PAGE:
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First Meeting of the FFAA
Excerpts from Foote Family Genealogy
Volume 1, By Abram W. Foote,
First Meeting - Foote Family Association of America
A gatering of 100 Decendants of Nathanile Foote the Settler, in Wethersfield Connecticut on June 5th, 1907 The first gathering of the Foote Family Association of America took place in Wethersfield, Connecticut, on June 5, 1907. The descendants of Nathaniel Foote,

the settler, gathered in the old town, and formed a permanent family organization. There were over one hundred representatives of the Foote family present from all over the United States.

Vigorous Correspondence
For some six months previous to the meeting, a vigorous correspondence had been carried on between Judge Abram W. Foote, of Middlebury, Vermont, Mr. John M. Foote, of Plartford, Connecticut, Mr. Nathaniel Foote, of New York City, and Dr. Lewis Nathaniel Foote, of Brooklyn, New York.

As a result of these conferences, a letter was sent out to a few members of the family, and the responses were so hearty and Enthusiastic that no doubt was left as to the desire for a reunion, and the prospects appeared bright for its success.

Later, a general invitation was scattered as widely as possible.

Informal Reception
On Tuesday afternoon, June 4th, representatives of the family from near and far began to gather in Hartford. The Garde Hotel had been chosen as the headquarters of the clan, and on that evening an informal reception was held, which was attended by some sixty-five persons.

Remarks were made by Judge Abram W. Foote touching the Foote coat-of-arms and its history. Some discussion followed, which was participated in by Mr. Nathaniel Foote, of New York, Judge Nathaniel Foote, of Rochester, New York, Mrs. Caroline Foote Marsh, of New York, Mrs. Mabel Ward Cameron, of Boston, and others. The reception was a most delightful affair.

Opening of the Reception
On the morning of June 5, 1907, a special electric car conveyed the guests to Wethersfield. Arrangements had most generously been made by the members of the Grange, the Business Men's Association and the selectmen of the town to entertain the gathering in the Grange Hall.

Dr. Lewis Nathaniel Foote, of Brooklyn, New York.
The reunion proper opened with an informal reception from 10 to 11 in the hall, when the assemblage was called to order by Dr. Lewis Nathaniel Foote, of Brooklyn, New York. He spoke briefly as follows:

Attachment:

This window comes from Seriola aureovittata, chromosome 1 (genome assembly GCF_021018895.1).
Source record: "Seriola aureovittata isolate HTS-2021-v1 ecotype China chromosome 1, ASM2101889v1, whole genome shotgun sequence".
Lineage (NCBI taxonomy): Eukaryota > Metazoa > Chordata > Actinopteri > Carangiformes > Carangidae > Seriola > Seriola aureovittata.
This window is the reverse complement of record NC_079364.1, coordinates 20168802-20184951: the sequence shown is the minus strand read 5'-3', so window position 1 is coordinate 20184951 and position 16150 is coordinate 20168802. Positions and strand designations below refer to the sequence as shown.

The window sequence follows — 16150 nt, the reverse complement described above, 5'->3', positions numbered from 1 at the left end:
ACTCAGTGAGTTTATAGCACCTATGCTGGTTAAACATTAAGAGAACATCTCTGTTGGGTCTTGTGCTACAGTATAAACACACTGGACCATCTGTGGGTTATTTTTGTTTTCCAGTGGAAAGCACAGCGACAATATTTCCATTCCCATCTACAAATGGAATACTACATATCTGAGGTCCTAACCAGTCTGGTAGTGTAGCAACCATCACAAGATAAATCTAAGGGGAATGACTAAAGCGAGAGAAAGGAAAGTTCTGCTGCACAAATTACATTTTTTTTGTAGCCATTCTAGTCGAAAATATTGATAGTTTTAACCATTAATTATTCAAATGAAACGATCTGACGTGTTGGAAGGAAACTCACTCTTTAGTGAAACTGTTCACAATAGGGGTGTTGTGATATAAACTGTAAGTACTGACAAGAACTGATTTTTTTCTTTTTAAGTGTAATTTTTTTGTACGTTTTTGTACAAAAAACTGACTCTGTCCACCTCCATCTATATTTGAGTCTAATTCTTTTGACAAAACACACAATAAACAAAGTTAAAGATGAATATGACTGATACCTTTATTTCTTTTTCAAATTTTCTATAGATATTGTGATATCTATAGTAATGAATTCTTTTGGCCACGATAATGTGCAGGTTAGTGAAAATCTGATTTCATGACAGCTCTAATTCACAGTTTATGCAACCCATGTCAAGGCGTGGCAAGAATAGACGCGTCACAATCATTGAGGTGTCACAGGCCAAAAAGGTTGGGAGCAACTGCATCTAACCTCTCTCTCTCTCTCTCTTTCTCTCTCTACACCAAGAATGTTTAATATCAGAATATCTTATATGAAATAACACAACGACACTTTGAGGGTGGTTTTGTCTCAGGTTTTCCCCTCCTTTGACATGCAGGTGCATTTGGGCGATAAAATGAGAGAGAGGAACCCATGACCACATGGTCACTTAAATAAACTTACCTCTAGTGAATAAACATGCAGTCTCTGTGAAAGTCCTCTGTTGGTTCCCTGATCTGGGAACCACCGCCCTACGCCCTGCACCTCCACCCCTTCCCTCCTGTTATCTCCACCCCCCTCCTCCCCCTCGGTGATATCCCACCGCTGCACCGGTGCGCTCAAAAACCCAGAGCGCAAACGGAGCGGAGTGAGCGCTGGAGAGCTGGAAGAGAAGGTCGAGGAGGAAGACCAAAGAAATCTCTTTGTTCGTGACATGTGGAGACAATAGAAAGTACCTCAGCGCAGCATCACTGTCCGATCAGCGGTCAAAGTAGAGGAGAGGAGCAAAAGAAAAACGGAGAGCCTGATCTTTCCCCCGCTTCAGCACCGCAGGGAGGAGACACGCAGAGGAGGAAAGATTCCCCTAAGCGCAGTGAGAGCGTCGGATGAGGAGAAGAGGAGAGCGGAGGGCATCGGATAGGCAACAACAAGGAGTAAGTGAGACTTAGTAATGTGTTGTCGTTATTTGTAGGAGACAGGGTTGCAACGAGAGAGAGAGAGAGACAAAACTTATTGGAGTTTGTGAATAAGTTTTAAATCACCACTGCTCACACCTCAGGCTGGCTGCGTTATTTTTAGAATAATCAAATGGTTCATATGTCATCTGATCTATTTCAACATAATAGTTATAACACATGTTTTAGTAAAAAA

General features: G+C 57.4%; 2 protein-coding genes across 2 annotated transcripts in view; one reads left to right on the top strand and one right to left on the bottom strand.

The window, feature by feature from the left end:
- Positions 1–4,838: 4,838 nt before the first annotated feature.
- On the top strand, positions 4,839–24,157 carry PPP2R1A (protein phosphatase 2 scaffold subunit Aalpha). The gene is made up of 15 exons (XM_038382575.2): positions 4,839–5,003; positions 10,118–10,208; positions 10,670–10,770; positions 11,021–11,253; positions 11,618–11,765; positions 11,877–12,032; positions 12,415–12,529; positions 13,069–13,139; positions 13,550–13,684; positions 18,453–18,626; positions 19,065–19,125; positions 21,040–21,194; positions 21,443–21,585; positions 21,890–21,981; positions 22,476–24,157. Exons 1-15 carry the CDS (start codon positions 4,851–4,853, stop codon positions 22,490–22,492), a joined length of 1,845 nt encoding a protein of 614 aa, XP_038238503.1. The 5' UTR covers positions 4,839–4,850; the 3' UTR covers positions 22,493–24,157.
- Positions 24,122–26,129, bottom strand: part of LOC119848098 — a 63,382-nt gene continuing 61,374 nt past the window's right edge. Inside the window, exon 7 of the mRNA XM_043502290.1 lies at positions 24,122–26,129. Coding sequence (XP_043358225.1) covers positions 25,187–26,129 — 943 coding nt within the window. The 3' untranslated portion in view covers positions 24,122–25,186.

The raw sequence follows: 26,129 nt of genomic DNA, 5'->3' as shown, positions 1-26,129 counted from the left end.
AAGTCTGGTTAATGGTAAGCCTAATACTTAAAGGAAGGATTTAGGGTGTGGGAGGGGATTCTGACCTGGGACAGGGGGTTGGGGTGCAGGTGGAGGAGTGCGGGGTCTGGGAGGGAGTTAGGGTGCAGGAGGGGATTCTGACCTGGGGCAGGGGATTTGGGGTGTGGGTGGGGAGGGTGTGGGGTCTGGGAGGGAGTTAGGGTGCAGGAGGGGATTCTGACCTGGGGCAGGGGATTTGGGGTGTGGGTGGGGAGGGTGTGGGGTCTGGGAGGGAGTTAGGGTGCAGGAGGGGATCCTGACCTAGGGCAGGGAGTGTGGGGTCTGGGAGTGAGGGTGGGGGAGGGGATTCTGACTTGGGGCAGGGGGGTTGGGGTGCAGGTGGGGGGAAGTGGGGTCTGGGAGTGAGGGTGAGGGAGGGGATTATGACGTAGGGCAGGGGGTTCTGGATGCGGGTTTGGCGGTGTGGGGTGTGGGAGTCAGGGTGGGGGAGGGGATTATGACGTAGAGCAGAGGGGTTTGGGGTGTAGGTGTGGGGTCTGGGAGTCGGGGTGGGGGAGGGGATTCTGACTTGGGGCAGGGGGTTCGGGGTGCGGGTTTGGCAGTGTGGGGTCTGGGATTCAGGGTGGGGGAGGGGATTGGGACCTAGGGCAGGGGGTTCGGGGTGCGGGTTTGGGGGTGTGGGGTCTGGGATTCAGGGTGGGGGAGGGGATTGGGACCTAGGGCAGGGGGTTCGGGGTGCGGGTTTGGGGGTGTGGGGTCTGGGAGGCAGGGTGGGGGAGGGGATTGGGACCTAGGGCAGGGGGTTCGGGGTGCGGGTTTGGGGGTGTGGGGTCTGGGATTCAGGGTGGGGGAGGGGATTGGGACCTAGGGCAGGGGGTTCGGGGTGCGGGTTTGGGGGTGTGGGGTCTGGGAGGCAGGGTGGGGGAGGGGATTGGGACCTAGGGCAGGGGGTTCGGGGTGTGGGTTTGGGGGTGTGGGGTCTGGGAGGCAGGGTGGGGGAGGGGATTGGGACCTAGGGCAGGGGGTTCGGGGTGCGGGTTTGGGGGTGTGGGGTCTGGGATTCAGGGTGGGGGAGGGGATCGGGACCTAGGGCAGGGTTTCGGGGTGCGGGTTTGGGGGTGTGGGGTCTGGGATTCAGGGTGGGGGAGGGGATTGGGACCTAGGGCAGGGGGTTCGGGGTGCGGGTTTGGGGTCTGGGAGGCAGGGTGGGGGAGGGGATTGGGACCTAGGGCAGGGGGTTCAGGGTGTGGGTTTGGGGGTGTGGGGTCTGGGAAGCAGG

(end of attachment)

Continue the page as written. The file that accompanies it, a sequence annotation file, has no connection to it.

Cousins and Friends:
It is indeed a great pleasure to be permitted to call to order this the first gathering of the Foote Family Association. There have been other reunions of Foote's here and there throughout the country but to-day marks the beginning of the national, and who knows but that it may grow into an international organization.

From Boston to Seattle have responses come wishing good success to this gathering. So it behooves us to make firm the foundations we lay to-day that the Foote Family Association may last to the end of time.

The Rev. Henry Lewis Foote, of Marblehead, Massachusetts, delivered the invocation.

Judge Nathaniel Foote, of Rochester, N. Y.
Upon the declination of Mr. John Foote, of Hartford, Connecticut, to serve as presiding officer, the name of Judge Nathaniel Foote, of Rochester, N. Y., was presented, and he was unanimously chosen to fill that position. Upon assuming the chair he addressed the gathering as follows:

Ladies and Gentlemen:
You will not expect me to be wholly free from embarrassment in the presence of so many cousins whom I have now, for the first time, the pleasure of meeting.

It was a very happy inspiration of the person or persons responsible for our meeting to-day to have conceived the plan of such a gathering, and they were equally happy in locating the place of this meeting at Wethersfield, where our ancestor, who came to this country now more than two hundred and eighty years ago, made his fight for existence and to bring up his family, against the wilderness and the savage.

To that fight and to its successful issue all who are gathered here to-day, and thousands more, are indebted for the privilege of existence and for the privilege of enjoying the many comforts and blessings which they enjoy at the present day.

To that common ancestor, who lies buried in yonder churchyard, we owe a debt of gratitude too great to be stated in words or to be rightly appreciated. Let us do what little we can to honor his memory, and to that end, I hope a permanent organization of his descendants now living may be formed here, which will resultt in regular gatherings of the family in the future.

The address of welcome was then delivered by Rev. George L. Clark.

Historical Read
An historical paper was then read by Mr. Nathaniel Foote, of New York City. He said in part: Mr. Chairman, Ladies and Gentlemen:
The genesis of the name Foote is found in the tradition that when the primitive inhabitants of the British Isles took names to distinguish one family or clan from another, a man who lived at the foot of the mountain called himself Foote.